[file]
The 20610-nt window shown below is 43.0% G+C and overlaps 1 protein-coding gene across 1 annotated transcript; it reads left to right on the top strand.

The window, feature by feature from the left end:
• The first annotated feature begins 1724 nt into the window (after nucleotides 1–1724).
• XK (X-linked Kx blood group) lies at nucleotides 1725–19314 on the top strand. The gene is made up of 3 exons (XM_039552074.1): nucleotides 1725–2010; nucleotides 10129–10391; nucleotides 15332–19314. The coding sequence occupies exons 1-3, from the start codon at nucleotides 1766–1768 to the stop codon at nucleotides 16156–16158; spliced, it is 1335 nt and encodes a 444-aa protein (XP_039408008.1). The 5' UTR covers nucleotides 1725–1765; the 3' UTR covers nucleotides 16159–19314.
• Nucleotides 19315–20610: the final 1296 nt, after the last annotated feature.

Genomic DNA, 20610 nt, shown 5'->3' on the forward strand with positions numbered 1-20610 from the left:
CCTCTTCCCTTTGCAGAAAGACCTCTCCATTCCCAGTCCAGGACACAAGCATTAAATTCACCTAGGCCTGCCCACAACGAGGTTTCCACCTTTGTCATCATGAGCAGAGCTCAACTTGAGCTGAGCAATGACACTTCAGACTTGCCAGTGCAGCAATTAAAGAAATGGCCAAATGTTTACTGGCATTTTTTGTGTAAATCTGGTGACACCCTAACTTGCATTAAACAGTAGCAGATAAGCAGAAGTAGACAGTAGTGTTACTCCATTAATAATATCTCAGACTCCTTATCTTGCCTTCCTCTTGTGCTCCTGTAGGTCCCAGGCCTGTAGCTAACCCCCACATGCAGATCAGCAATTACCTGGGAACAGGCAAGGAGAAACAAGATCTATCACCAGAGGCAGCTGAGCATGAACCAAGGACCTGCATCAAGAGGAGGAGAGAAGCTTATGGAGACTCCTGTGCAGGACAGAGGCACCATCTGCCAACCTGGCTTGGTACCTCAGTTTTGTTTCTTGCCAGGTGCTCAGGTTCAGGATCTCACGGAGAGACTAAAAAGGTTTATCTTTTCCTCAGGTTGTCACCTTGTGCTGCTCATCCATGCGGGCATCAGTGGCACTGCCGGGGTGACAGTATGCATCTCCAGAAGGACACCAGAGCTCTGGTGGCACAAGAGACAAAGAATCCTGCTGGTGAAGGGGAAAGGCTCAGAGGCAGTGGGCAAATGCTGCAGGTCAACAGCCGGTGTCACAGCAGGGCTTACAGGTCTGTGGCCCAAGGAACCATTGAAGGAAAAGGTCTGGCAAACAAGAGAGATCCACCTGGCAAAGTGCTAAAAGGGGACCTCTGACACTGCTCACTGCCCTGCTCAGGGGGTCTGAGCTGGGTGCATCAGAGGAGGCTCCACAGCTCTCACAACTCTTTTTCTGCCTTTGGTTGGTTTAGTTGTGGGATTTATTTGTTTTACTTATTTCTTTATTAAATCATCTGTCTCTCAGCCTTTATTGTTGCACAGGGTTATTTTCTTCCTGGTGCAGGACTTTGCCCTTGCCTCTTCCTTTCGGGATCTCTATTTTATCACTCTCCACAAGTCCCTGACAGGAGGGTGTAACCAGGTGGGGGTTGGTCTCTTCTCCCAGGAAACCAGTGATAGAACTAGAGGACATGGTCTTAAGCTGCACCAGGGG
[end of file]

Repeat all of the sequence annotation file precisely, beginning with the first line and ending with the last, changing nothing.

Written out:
The 20610-nt window shown below is 43.0% G+C and overlaps 1 protein-coding gene across 1 annotated transcript; it reads left to right on the top strand.

The window, feature by feature from the left end:
• The first annotated feature begins 1724 nt into the window (after nucleotides 1–1724).
• XK (X-linked Kx blood group) lies at nucleotides 1725–19314 on the top strand. The gene is made up of 3 exons (XM_039552074.1): nucleotides 1725–2010; nucleotides 10129–10391; nucleotides 15332–19314. The coding sequence occupies exons 1-3, from the start codon at nucleotides 1766–1768 to the stop codon at nucleotides 16156–16158; spliced, it is 1335 nt and encodes a 444-aa protein (XP_039408008.1). The 5' UTR covers nucleotides 1725–1765; the 3' UTR covers nucleotides 16159–19314.
• Nucleotides 19315–20610: the final 1296 nt, after the last annotated feature.

Genomic DNA, 20610 nt, shown 5'->3' on the forward strand with positions numbered 1-20610 from the left:
CCTCTTCCCTTTGCAGAAAGACCTCTCCATTCCCAGTCCAGGACACAAGCATTAAATTCACCTAGGCCTGCCCACAACGAGGTTTCCACCTTTGTCATCATGAGCAGAGCTCAACTTGAGCTGAGCAATGACACTTCAGACTTGCCAGTGCAGCAATTAAAGAAATGGCCAAATGTTTACTGGCATTTTTTGTGTAAATCTGGTGACACCCTAACTTGCATTAAACAGTAGCAGATAAGCAGAAGTAGACAGTAGTGTTACTCCATTAATAATATCTCAGACTCCTTATCTTGCCTTCCTCTTGTGCTCCTGTAGGTCCCAGGCCTGTAGCTAACCCCCACATGCAGATCAGCAATTACCTGGGAACAGGCAAGGAGAAACAAGATCTATCACCAGAGGCAGCTGAGCATGAACCAAGGACCTGCATCAAGAGGAGGAGAGAAGCTTATGGAGACTCCTGTGCAGGACAGAGGCACCATCTGCCAACCTGGCTTGGTACCTCAGTTTTGTTTCTTGCCAGGTGCTCAGGTTCAGGATCTCACGGAGAGACTAAAAAGGTTTATCTTTTCCTCAGGTTGTCACCTTGTGCTGCTCATCCATGCGGGCATCAGTGGCACTGCCGGGGTGACAGTATGCATCTCCAGAAGGACACCAGAGCTCTGGTGGCACAAGAGACAAAGAATCCTGCTGGTGAAGGGGAAAGGCTCAGAGGCAGTGGGCAAATGCTGCAGGTCAACAGCCGGTGTCACAGCAGGGCTTACAGGTCTGTGGCCCAAGGAACCATTGAAGGAAAAGGTCTGGCAAACAAGAGAGATCCACCTGGCAAAGTGCTAAAAGGGGACCTCTGACACTGCTCACTGCCCTGCTCAGGGGGTCTGAGCTGGGTGCATCAGAGGAGGCTCCACAGCTCTCACAACTCTTTTTCTGCCTTTGGTTGGTTTAGTTGTGGGATTTATTTGTTTTACTTATTTCTTTATTAAATCATCTGTCTCTCAGCCTTTATTGTTGCACAGGGTTATTTTCTTCCTGGTGCAGGACTTTGCCCTTGCCTCTTCCTTTCGGGATCTCTATTTTATCACTCTCCACAAGTCCCTGACAGGAGGGTGTAACCAGGTGGGGGTTGGTCTCTTCTCCCAGGAAACCAGTGATAGAACTAGAGGACATGGTCTTAAGCTGCACCAGGGG